Bury Me Six Coffins Deep for When the Flood Comes

I'm going to rise first

I tell my students, ‘When you get these jobs that you have been so brilliantly trained for, just remember that your real job is that if you are free, you need to free somebody else. If you have some power, then your job is to empower somebody else. This is not just a grab-bag candy game.“

― Toni Morrison

I spend a lot of volunteer time in hospitals and (trauma/addiction) treatment centers. I meet people who are in their first moments of shock and people who are at the end of their line - just holding on by a thread.

In the ER - they’ve likely just experienced an incredible act of violence, terrible shock, or overdose - all of them fundamentally losses of control. As a crisis volunteer - you are showing up - not as a doctor, nurse, or police officer, and not as a therapist. Showing up is just saying: "I’m here to help you, and the way I can help you is by being present. I can listen to you, and I can validate your strength and affirm your choices and tell you how strong you are to have survived this [act of violence]/[terrible trauma]. 

I am just here to take care of you. I’m here to make sure that you’ve taken care of it. When you’re hungry, I’ll get you something to eat. When you’re thirsty, I’ll bring you water or Gatorade; if you’re cold, I’ll make sure you have a blanket; if you want to sleep  - you’ll sleep - and I’ll sit outside the door and make sure no one wakes you up. I am now the most caring person you’ve ever met in your life, and I’m a stranger off the street.”

When I started my training, I thought: What a fucking intrusion! Why would anyone want that? I’m not a doctor. Why would anyone - in this vulnerable and horrific moment of pain - often caused by themselves, or someone close to them, someone trusted, their partner or spouse, child, or their friend - why would anyone want a stranger to show up and say, "I don’t have anything to say, but I’m just going to sit with you in the emergency room"?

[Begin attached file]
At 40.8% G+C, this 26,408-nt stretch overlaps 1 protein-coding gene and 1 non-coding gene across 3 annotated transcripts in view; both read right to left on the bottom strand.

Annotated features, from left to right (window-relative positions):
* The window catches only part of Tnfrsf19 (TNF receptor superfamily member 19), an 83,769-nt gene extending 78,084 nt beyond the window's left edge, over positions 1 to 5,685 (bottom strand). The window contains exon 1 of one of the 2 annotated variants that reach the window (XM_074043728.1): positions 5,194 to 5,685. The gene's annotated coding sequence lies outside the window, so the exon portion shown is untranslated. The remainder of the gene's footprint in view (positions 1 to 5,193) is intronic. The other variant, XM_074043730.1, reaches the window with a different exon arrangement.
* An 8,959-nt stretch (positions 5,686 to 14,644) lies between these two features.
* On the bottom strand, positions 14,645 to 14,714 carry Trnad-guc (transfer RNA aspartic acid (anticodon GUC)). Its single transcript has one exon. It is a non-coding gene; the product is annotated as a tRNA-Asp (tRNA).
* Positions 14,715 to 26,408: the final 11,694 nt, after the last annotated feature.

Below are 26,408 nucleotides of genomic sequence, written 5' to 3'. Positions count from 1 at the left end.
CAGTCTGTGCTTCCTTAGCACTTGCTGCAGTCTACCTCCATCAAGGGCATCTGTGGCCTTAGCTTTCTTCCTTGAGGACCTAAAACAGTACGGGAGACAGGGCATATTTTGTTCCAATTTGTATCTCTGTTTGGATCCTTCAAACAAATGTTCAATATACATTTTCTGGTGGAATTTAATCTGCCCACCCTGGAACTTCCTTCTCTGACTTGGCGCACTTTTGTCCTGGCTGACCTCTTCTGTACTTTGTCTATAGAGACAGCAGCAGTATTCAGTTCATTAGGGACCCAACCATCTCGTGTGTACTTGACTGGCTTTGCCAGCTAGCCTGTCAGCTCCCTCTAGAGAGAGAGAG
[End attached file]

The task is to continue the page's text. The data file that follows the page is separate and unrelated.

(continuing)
People love it. People need it. It is life-changing. There are studies on how transformative it is. It makes a difference in the quality of care they receive; for sexual assault survivors - in how competently their evidence is collected (if they choose to report to law enforcement); in how their healing process goes; for addicts - in how successful long-term abstinence-based recovery works, and how much therapy they go to afterward.

When I think about survival, healing, and about finding ways forward, in any crisis, I think about that kind of connection. Not the context of - “Oh, we all just need to sit down at the same table and talk to each other and listen to each other, and then anxiety, trauma, disease, violence, and contempt for others will be over!” Atrocity is not over. Violence is not over. People continue to hurt others all the time, while they’re being hurt themselves. People die suddenly and tragically, and it tears a hole in the world of those that loved them.